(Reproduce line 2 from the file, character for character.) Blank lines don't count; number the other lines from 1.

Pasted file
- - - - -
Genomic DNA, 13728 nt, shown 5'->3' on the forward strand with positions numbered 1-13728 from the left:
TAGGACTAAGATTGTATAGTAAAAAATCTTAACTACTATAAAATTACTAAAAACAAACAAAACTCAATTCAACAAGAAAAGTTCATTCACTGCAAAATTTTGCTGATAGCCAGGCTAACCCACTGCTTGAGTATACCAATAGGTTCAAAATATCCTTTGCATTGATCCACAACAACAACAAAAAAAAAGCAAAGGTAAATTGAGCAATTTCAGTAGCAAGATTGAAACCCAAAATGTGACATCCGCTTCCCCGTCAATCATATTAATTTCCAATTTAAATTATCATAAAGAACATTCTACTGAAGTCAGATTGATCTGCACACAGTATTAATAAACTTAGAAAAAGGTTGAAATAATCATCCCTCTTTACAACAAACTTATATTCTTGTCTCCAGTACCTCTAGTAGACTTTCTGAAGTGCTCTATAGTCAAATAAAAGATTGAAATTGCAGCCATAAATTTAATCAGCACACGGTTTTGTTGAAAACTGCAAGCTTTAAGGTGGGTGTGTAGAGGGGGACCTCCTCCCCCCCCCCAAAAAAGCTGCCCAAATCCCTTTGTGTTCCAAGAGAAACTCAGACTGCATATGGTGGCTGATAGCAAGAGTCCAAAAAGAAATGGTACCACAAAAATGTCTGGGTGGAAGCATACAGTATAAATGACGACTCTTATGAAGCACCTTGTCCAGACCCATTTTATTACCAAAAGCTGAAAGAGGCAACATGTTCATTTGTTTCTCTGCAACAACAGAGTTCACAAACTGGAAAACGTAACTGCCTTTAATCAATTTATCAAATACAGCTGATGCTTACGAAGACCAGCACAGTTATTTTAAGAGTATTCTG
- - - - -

TAGGACTAAGATTGTATAGTAAAAAATCTTAACTACTATAAAATTACTAAAAACAAACAAAACTCAATTCAACAAGAAAAGTTCATTCACTGCAAAATTTTGCTGATAGCCAGGCTAACCCACTGCTTGAGTATACCAATAGGTTCAAAATATCCTTTGCATTGATCCACAACAACAACAAAAAAAAAGCAAAGGTAAATTGAGCAATTTCAGTAGCAAGATTGAAACCCAAAATGTGACATCCGCTTCCCCGTCAATCATATTAATTTCCAATTTAAATTATCATAAAGAACATTCTACTGAAGTCAGATTGATCTGCACACAGTATTAATAAACTTAGAAAAAGGTTGAAATAATCATCCCTCTTTACAACAAACTTATATTCTTGTCTCCAGTACCTCTAGTAGACTTTCTGAAGTGCTCTATAGTCAAATAAAAGATTGAAATTGCAGCCATAAATTTAATCAGCACACGGTTTTGTTGAAAACTGCAAGCTTTAAGGTGGGTGTGTAGAGGGGGACCTCCTCCCCCCCCCCAAAAAAGCTGCCCAAATCCCTTTGTGTTCCAAGAGAAACTCAGACTGCATATGGTGGCTGATAGCAAGAGTCCAAAAAGAAATGGTACCACAAAAATGTCTGGGTGGAAGCATACAGTATAAATGACGACTCTTATGAAGCACCTTGTCCAGACCCATTTTATTACCAAAAGCTGAAAGAGGCAACATGTTCATTTGTTTCTCTGCAACAACAGAGTTCACAAACTGGAAAACGTAACTGCCTTTAATCAATTTATCAAATACAGCTGATGCTTACGAAGACCAGCACAGTTATTTTAAGAGTATTCTG